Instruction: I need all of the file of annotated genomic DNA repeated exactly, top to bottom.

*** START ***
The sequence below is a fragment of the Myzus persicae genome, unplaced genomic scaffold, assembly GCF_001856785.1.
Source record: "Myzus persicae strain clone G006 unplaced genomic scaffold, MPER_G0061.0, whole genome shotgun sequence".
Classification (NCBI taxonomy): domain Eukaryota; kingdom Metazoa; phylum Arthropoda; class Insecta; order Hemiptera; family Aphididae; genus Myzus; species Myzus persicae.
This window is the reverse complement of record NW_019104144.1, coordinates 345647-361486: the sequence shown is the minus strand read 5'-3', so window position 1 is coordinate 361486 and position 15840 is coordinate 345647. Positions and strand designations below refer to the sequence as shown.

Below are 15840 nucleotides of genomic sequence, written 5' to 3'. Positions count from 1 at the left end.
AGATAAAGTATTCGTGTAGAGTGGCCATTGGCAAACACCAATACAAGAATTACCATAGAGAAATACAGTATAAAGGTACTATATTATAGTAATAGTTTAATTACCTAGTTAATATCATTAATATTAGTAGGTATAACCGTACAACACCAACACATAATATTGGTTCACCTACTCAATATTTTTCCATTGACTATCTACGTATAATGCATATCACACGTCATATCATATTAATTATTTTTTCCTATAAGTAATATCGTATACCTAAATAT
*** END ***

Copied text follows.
The sequence below is a fragment of the Myzus persicae genome, unplaced genomic scaffold, assembly GCF_001856785.1.
Source record: "Myzus persicae strain clone G006 unplaced genomic scaffold, MPER_G0061.0, whole genome shotgun sequence".
Classification (NCBI taxonomy): domain Eukaryota; kingdom Metazoa; phylum Arthropoda; class Insecta; order Hemiptera; family Aphididae; genus Myzus; species Myzus persicae.
This window is the reverse complement of record NW_019104144.1, coordinates 345647-361486: the sequence shown is the minus strand read 5'-3', so window position 1 is coordinate 361486 and position 15840 is coordinate 345647. Positions and strand designations below refer to the sequence as shown.

Below are 15840 nucleotides of genomic sequence, written 5' to 3'. Positions count from 1 at the left end.
AGATAAAGTATTCGTGTAGAGTGGCCATTGGCAAACACCAATACAAGAATTACCATAGAGAAATACAGTATAAAGGTACTATATTATAGTAATAGTTTAATTACCTAGTTAATATCATTAATATTAGTAGGTATAACCGTACAACACCAACACATAATATTGGTTCACCTACTCAATATTTTTCCATTGACTATCTACGTATAATGCATATCACACGTCATATCATATTAATTATTTTTTCCTATAAGTAATATCGTATACCTAAATAT